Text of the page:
30Hz Bl-g On Writing

Typewriter Experiment #1: Getting to Know You

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As my first experiment in typing on a typewriter I just wanted to get used to the keyboard and do a little bit of key pounding. I must admit this feels much like heavy lifting compared to typing on a computer. My hand has already begun to cramp from using long lost muscles that I perhaps never had. Another thing is remembering to hit a capital letter at the beginning of each sentence. Thanks auto-type. I couldn’t even remember to capitalize the first letter in a sentence about capitalizing the first letter. Also did everyone type with three fingers or was every pinky and ring finger so beefy that fatigue and/or strength never factored in typing a single letter? I’m picturing legions of secretaries and housewives with Hulk Hogan forearms because as we know from Mad Men no male ever typed a damn thing in his life.

My next concern (and damn you capital letter) is the typing required to hit the keys. If I were to type at my standard rate (established on a computer, clearly, as it has taken ten minutes to get to this point in the rumble), I would perpetually suffer stuck or tangled keys. If I, however, use a modified hunt and peck with my middle and in [LINE BREAK] dex fingers (0ops user error on line shift)… What was  Isaying? Oh yeah… the modified hunt and peck actually allows the keys enough time to return before the subsequent key arm raises. In a way I have regressed or perhaps de-evolved along with my method of composition.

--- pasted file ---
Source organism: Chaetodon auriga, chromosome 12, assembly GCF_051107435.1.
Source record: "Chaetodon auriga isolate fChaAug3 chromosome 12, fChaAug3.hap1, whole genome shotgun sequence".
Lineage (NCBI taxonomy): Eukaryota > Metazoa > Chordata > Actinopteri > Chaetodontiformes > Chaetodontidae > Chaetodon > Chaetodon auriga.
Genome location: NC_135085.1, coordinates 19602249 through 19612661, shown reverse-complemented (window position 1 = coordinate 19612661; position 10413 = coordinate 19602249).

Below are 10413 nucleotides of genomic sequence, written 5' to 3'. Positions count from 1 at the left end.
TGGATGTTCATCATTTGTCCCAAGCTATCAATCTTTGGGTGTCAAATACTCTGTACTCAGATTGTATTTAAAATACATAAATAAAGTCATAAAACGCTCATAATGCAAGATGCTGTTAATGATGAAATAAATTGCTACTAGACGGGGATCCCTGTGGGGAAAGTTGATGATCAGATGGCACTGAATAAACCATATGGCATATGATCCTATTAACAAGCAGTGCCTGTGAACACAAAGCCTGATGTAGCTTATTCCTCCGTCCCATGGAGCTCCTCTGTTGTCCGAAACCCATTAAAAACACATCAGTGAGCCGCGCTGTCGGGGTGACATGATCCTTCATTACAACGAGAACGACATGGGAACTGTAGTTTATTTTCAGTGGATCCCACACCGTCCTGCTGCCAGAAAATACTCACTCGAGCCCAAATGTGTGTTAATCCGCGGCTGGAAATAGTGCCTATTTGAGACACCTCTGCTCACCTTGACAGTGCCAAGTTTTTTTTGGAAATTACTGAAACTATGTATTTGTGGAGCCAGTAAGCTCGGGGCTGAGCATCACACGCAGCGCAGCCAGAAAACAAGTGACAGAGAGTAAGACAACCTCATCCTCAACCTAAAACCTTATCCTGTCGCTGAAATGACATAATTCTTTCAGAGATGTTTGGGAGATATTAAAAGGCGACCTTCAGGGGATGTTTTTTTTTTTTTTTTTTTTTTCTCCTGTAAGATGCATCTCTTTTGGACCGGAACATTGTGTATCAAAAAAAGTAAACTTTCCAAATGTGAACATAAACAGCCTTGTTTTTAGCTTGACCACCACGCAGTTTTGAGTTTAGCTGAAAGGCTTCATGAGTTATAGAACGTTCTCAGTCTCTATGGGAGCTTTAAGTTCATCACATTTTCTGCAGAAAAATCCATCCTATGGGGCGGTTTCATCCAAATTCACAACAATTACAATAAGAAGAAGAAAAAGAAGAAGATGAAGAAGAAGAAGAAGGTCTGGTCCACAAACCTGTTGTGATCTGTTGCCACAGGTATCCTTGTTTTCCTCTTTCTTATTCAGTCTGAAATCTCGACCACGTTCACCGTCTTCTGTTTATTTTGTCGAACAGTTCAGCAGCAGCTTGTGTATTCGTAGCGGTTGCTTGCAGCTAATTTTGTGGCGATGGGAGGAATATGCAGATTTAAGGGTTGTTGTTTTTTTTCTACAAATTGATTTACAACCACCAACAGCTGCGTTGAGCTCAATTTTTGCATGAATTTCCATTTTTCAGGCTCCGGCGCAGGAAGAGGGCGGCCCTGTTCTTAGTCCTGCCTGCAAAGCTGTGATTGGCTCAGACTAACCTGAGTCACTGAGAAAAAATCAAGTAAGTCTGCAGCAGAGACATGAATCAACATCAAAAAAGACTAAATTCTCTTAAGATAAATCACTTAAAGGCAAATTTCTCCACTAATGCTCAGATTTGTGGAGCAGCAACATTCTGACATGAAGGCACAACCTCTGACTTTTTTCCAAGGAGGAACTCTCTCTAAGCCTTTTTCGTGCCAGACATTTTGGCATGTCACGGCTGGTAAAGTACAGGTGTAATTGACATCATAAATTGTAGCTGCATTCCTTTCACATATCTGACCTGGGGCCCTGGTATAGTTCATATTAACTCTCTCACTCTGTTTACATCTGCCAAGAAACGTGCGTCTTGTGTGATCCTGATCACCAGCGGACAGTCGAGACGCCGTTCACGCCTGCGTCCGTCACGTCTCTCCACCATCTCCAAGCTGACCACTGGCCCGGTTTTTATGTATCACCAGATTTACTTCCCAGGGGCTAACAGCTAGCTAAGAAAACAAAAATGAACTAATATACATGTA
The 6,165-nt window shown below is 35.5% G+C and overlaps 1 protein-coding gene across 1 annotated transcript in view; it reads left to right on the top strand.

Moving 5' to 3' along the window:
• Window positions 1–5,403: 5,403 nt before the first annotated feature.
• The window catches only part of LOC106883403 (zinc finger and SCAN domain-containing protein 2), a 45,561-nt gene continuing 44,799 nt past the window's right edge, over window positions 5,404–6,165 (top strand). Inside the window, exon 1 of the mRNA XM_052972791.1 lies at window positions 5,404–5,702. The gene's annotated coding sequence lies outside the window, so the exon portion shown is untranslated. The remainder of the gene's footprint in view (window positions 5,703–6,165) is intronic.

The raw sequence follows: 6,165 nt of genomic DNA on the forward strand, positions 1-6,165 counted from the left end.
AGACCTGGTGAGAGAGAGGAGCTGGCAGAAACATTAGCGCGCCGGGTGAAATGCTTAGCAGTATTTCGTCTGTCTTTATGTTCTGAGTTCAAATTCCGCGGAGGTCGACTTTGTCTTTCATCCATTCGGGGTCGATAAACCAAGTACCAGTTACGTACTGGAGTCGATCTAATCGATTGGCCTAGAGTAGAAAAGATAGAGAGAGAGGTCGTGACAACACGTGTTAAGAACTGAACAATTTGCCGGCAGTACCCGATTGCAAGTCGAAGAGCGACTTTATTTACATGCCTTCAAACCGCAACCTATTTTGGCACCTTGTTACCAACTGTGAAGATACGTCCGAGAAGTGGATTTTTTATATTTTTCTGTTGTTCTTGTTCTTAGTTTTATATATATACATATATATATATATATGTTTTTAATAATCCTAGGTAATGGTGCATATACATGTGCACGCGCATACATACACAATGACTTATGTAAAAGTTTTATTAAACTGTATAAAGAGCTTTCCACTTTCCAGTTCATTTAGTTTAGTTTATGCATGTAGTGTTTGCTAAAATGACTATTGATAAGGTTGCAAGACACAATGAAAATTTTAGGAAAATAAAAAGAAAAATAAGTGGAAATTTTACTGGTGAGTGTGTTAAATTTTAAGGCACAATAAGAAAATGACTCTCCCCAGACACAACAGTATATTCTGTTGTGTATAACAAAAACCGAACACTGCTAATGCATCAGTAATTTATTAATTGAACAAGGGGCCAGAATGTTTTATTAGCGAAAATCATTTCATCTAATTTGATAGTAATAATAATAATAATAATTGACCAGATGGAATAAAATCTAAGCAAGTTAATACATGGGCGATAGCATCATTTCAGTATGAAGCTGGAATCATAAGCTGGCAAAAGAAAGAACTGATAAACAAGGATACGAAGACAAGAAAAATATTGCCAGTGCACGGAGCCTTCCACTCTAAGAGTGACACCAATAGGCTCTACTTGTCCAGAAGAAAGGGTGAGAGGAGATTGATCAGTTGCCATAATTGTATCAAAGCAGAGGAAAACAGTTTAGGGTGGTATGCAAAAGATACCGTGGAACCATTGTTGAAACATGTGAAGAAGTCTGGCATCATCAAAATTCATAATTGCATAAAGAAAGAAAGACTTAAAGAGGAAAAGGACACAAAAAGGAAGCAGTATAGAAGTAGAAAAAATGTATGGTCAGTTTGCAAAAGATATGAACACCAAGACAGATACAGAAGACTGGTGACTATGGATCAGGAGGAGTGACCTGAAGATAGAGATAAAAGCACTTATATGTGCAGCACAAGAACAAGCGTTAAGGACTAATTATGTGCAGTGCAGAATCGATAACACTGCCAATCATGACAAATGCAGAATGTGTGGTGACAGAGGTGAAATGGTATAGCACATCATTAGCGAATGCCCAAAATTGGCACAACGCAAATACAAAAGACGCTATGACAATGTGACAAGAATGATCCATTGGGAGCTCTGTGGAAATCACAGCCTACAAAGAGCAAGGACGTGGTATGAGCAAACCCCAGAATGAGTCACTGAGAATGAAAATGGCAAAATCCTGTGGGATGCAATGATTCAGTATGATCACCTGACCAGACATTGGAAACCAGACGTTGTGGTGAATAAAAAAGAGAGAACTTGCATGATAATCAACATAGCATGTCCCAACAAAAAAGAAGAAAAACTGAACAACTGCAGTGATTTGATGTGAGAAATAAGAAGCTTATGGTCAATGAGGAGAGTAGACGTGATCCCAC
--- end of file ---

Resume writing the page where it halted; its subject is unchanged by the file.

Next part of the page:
I must admit there is something inexplicably cathartic about pounding away at these manual keys. Tired arms, fingers, hands and all. I doubt it has anything to do with burning calories. It’s a proximity to the document. A blood, sweat and tears kind of feeling. Writing is normally such a passive, sedentary, isolated activity. by typing on this Cro-Magnon machine (and by Cro-Magnon I mean Italy in the late 1960s) I have created a more narrow distance between me and the larger-than-life – iconic – creators of a more glorious literary past. I think most immediately of my inspirations: Hemingway, Fitzgerald and Nate West (did anyone call him Nate?). But of course thousands and such have composed on this beast. Cormac McCarthy still writes on this very same model Olivetti (edit: actually one model later). As I conclude this first ever page I would like to commend myself on the increasing lucidity of my document. Also where the hell is the # button for “one?”




In honor of my Italian-made Olivetti, I wanted to choose an Italian artist from the 1960s to soundtrack my rumble. And due to my recent binge on 1980s Synesthesia Nostalgia, I can help but think of Fellini, Anita Ekberg and the music of his favorite composer: Nino Rota. Here’s the finale to my favorite Fellini film.

By jdp

Pittsburgh-based freelance writer, movie watcher and vinyl crate digger. I've interviewed Tom Hanks and James Bond and it was all downhill from there.

Typewriter Experiment #1: Getting to Know You

by jdp time to read: 2 min